Washington University's plan says that families with incomes of less than $60,000 will no longer be expected to take out student loans. The school will instead provide those students with grants. The proposal will cost the school an additional $2.5 million on top of the $60 million it already spends on financial aid. Big deal!
This $50,000+ per year school will boost scholarships for students with family incomes below $60,000. It will also allow RPI to offer aid to families in the $60,000 to $160,000 bracket who might not have qualified for it in the past, said James Nondorf, vice president for enrollment. More details to follow.
MIT announced last Friday that students whose families earn less than $75,000 per year will no longer pay tuition and will also have lower self-help expectations than last year: $2,850, down from $5,250. At the same time they announced that tuition for higher earning families will go up 4% and those students will now have an expected self-help contribution of $4,750 - the BIG print giveth while the small print taketh away! Home equity will no longer be considered in determining financial aid
The UM College of Literature, Science and the Arts will up its aid next year and double the number of students who will receive need-based scholarships and grants to 1,000. Big deal!
After raising over $832,000,000, Stanford has decided to fall in line with some of the Ivy League and offer a free education to students from families with incomes under $60,000. Students from families with incomes under $100,000 won't have to pay $35,000 per year in tuition. Families whose incomes are close to these figures are advised to review their income and assets so they can maximize on financial aid.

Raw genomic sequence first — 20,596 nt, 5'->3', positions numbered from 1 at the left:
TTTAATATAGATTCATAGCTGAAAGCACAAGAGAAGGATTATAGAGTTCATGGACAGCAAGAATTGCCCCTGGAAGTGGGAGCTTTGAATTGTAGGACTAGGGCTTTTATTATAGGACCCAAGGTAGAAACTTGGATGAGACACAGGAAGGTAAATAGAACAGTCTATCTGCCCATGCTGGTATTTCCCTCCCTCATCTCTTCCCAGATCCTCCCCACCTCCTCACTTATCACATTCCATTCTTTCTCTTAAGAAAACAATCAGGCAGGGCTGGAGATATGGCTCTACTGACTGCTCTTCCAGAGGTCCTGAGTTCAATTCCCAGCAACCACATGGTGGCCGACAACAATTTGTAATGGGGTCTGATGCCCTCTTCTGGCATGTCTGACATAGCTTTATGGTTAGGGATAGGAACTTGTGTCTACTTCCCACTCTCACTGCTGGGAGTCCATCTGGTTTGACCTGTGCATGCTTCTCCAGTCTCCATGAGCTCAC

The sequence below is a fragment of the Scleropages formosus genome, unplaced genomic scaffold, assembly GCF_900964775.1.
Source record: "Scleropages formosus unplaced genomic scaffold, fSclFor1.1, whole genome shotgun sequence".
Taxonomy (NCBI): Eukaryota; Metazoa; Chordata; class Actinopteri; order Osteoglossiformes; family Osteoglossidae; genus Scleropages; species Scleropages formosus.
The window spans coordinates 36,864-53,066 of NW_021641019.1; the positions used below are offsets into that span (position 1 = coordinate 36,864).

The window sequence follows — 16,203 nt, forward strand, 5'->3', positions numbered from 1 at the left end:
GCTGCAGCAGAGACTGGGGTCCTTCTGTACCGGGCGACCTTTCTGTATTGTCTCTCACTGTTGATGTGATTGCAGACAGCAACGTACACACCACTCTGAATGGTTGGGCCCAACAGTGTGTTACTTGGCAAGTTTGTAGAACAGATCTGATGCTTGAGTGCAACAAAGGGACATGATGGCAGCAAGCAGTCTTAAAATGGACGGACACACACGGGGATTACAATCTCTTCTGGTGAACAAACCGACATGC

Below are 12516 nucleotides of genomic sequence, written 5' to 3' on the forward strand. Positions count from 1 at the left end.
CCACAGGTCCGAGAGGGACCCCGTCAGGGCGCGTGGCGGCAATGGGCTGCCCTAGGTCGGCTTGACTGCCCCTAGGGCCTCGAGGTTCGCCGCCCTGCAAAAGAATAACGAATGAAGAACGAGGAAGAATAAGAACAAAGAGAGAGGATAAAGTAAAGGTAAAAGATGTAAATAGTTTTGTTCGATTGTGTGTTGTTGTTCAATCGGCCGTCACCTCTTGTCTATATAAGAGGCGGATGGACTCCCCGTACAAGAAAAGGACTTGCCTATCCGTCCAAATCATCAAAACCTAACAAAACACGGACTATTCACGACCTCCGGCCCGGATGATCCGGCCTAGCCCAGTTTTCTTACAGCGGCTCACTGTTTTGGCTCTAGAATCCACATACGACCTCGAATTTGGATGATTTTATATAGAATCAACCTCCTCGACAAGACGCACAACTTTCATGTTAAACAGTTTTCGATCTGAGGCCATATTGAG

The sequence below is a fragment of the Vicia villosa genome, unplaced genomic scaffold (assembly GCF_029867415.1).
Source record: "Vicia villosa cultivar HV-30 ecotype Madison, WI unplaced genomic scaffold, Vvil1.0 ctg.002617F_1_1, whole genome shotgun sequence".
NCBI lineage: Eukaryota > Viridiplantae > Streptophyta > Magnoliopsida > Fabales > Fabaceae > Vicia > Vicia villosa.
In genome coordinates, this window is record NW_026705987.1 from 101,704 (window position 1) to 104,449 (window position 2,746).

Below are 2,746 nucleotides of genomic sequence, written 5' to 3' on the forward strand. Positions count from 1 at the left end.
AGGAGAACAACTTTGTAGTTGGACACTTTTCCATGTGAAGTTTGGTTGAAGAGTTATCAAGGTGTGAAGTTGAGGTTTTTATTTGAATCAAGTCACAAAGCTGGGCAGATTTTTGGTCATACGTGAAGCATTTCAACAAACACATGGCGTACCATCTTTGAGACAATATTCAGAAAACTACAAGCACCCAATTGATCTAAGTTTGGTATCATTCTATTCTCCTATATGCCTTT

Reported by Michelle Diamond - Columbia Spectator Columbia made a phenomenal commitment to financial aid last year, transferring all loans to grants for students whose families make less than $50,000 a year. I was extremely proud of Columbia’s commitment, and I still am. Columbia has also been rather generous in providing me with financial assistance, so I in no way mean to appear ungrateful when I say that our University needs to do more—and not only because of the recent commitments o
Beginning in 2008-09, Colby will eliminate loans from students’ financial aid packages.
Reported by Jodi Cohen - The Chicago Tribune Trying to keep pace with the nation's elite schools, Northwestern University announced Thursday it will expand financial aid to help more families afford its pricey tuition and fees. Starting next fall, about 450 of Northwestern's neediest undergraduates each year -- most with annual family incomes of less than $55,000 -- will have their loans replaced with grants, enabling them to graduate debt-free. The scholarships are worth at least $12
Cornell University will be giving out more grants and free money to undergraduates beginning with next year. No more need-based loans for families whose income is less than $60,000. The new directive will cap loans at $3,000 for families who make $60,000 to $120,000 a year. In the fall of 2009 it will increase to $75,000.
Reported by Peter Schworm - The Boston Globe The College of the Holy Cross in Worcester announced yesterday it will waive tuition for students from the city of Worcester whose families earn less than $50,000 a year, in an effort to attract more low-income and working-class students to the private Catholic school. College administrators said the initiative, which is unusual for a small, liberal arts college, will make it possible for more city students to attend the school and help famili